Joaquin Garcia Quintana

Joaquin Garcia Quintana is Living an Artist’s Dream

  Joaquin Garcia Quintana welcomed me into his private studio in one of Matamoros, Mexico’s oldest neighborhoods. Quintana’s creative aura encompasses the space located on a rooftop terrace reminiscent of prototypic ar...
by Nydia O
 

 
 
Tony Schaub

Tony Schaub’s Visual Hilarity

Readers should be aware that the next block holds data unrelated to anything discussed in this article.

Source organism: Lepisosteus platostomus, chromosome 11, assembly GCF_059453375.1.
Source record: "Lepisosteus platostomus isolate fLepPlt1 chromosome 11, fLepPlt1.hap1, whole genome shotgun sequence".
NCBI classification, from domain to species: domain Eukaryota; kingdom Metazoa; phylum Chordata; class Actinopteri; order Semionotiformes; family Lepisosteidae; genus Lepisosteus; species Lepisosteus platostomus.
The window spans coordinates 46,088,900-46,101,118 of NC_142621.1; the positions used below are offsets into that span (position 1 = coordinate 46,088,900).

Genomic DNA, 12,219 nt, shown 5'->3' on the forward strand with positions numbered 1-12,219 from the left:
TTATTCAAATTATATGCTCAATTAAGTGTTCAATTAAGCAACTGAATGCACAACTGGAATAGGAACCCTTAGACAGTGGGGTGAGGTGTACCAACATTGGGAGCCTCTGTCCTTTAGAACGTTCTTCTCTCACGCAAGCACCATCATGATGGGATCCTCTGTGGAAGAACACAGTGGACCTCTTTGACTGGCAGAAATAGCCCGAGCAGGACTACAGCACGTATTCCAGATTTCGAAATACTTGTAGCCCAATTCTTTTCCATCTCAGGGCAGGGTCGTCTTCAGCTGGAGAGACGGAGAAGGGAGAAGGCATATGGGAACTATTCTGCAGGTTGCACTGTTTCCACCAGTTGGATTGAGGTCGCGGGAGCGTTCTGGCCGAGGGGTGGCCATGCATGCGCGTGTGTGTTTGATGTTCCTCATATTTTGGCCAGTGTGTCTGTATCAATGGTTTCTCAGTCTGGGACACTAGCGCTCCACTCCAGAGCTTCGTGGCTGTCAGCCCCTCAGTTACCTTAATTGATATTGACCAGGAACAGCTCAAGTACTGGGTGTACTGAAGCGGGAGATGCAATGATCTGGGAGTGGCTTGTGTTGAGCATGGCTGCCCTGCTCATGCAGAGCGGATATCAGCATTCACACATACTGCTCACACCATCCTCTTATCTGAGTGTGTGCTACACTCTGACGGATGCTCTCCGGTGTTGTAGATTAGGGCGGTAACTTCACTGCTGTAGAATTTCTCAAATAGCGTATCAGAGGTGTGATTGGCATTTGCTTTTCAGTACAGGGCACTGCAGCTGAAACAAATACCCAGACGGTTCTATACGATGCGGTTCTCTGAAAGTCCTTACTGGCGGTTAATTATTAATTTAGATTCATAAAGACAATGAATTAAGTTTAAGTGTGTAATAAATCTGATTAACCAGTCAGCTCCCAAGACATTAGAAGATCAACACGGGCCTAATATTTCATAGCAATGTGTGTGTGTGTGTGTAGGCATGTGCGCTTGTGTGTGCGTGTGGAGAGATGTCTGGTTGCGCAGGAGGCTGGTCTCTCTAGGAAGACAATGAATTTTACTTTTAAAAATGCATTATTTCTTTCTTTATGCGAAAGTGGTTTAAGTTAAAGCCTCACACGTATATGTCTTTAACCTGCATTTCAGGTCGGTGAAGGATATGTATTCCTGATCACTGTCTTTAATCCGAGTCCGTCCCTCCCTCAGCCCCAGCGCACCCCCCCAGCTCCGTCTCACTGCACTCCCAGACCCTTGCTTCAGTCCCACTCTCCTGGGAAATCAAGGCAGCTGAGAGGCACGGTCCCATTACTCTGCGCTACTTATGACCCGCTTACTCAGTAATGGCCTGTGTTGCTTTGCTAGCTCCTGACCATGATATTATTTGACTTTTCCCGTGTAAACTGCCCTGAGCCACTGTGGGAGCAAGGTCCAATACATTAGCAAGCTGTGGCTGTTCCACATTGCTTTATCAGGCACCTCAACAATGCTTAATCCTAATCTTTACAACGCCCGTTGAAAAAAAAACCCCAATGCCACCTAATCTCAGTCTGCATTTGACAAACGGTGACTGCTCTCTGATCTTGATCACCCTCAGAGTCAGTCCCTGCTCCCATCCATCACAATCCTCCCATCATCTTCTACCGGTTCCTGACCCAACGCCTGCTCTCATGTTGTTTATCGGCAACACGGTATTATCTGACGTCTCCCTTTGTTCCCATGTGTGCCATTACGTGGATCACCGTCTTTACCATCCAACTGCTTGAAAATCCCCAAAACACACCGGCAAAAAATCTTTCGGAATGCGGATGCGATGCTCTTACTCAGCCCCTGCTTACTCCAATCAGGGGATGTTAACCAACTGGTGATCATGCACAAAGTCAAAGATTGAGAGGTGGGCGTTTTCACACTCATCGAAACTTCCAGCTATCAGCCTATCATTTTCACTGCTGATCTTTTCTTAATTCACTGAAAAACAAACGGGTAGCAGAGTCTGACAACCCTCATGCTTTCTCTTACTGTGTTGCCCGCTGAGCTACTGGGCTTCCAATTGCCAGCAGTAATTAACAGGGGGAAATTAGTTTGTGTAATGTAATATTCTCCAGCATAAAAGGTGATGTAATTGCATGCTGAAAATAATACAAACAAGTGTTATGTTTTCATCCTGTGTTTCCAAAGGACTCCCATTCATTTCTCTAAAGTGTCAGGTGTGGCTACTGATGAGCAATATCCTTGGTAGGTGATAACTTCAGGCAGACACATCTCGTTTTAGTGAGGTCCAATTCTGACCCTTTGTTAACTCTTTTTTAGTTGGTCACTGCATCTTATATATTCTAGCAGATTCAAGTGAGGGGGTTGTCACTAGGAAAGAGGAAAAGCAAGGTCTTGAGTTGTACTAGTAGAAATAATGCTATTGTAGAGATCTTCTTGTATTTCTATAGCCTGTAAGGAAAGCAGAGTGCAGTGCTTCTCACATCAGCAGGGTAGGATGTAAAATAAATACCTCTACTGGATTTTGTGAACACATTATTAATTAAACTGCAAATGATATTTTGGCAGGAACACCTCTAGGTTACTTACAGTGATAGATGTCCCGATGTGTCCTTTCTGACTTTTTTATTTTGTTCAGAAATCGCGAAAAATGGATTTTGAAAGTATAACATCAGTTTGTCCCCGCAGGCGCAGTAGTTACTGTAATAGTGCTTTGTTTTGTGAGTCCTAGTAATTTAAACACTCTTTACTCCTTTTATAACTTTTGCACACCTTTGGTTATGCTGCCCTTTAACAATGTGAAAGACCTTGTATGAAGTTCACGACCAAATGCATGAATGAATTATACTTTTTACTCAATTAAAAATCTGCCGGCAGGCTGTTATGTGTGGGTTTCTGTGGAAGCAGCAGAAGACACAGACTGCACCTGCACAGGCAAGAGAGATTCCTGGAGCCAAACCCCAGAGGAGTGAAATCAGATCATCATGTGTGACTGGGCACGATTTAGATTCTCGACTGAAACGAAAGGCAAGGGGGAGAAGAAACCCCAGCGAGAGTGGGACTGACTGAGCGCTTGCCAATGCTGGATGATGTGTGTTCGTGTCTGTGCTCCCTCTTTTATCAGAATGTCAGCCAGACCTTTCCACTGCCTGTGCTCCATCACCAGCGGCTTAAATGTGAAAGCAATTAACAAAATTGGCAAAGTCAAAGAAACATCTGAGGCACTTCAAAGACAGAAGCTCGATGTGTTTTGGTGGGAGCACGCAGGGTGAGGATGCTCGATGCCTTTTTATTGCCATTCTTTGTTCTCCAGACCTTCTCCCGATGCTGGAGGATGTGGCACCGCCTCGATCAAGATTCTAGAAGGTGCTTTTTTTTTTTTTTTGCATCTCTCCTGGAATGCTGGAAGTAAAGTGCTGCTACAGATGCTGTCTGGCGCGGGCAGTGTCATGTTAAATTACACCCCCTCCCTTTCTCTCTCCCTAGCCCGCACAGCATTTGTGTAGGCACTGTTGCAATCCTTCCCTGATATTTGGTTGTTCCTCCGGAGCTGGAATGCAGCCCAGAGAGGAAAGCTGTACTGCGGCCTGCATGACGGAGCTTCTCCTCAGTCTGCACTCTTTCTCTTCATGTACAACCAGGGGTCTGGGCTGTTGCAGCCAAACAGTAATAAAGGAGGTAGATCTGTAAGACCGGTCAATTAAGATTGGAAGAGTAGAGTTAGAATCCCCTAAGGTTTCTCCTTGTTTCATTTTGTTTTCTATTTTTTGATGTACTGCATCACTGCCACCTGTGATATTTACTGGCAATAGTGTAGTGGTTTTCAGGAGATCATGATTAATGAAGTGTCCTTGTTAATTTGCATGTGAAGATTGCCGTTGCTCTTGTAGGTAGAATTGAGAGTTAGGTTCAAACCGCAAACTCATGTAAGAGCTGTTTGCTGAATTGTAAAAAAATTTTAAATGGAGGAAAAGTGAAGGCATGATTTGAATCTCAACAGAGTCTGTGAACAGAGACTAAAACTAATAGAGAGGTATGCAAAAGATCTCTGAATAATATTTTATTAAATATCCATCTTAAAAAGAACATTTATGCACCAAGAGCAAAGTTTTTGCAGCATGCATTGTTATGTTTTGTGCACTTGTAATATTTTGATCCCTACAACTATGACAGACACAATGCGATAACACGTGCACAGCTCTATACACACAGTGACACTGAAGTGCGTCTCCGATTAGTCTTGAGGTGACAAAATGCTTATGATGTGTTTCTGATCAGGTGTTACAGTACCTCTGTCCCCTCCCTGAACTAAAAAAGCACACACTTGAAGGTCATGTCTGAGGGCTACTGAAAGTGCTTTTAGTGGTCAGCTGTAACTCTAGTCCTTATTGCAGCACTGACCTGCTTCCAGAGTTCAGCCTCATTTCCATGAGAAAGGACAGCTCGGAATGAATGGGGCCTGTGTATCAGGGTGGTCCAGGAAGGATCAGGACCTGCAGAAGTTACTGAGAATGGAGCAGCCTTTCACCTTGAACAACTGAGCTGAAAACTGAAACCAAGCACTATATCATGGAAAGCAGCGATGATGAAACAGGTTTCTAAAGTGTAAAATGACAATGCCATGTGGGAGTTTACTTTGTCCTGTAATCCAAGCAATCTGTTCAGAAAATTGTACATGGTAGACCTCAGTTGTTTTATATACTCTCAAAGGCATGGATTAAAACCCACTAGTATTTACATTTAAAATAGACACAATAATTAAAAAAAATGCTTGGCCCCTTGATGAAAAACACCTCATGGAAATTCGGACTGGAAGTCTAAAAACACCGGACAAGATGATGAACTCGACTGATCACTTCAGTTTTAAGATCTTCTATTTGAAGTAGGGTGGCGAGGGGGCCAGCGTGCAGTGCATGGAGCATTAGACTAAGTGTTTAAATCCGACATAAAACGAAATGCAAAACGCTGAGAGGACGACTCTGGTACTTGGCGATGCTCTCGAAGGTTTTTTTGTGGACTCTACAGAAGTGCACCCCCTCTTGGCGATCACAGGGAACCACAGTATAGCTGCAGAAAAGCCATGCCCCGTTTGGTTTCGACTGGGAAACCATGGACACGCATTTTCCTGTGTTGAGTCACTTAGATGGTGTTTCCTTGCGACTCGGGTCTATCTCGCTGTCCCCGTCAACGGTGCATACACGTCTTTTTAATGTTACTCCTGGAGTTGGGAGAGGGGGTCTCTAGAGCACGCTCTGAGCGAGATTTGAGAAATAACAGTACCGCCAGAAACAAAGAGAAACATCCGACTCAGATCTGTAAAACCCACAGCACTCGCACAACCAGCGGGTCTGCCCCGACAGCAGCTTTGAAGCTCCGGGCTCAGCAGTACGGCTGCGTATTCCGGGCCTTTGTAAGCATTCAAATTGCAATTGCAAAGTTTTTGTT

People who love a good time, anything retro, and pop art cannot miss the upcoming opening reception for Tony Schaub at the Harlingen Arts & Heritage Museum. Tony and his wife Beverlee are planning something very special in ...
by Nydia O
 

 

 
DSC_0954

Mitch D’Arte; An Artful Life

During a recent cold and drizzly afternoon, I met Mitch D’Arte at her 1930s cottage-style home near downtown McAllen.  The artist’s name, the figure of Don Quixote outside the home, and the hand-painted terra-cotta tiles o...
by Nydia O
 

 



Visit Art.com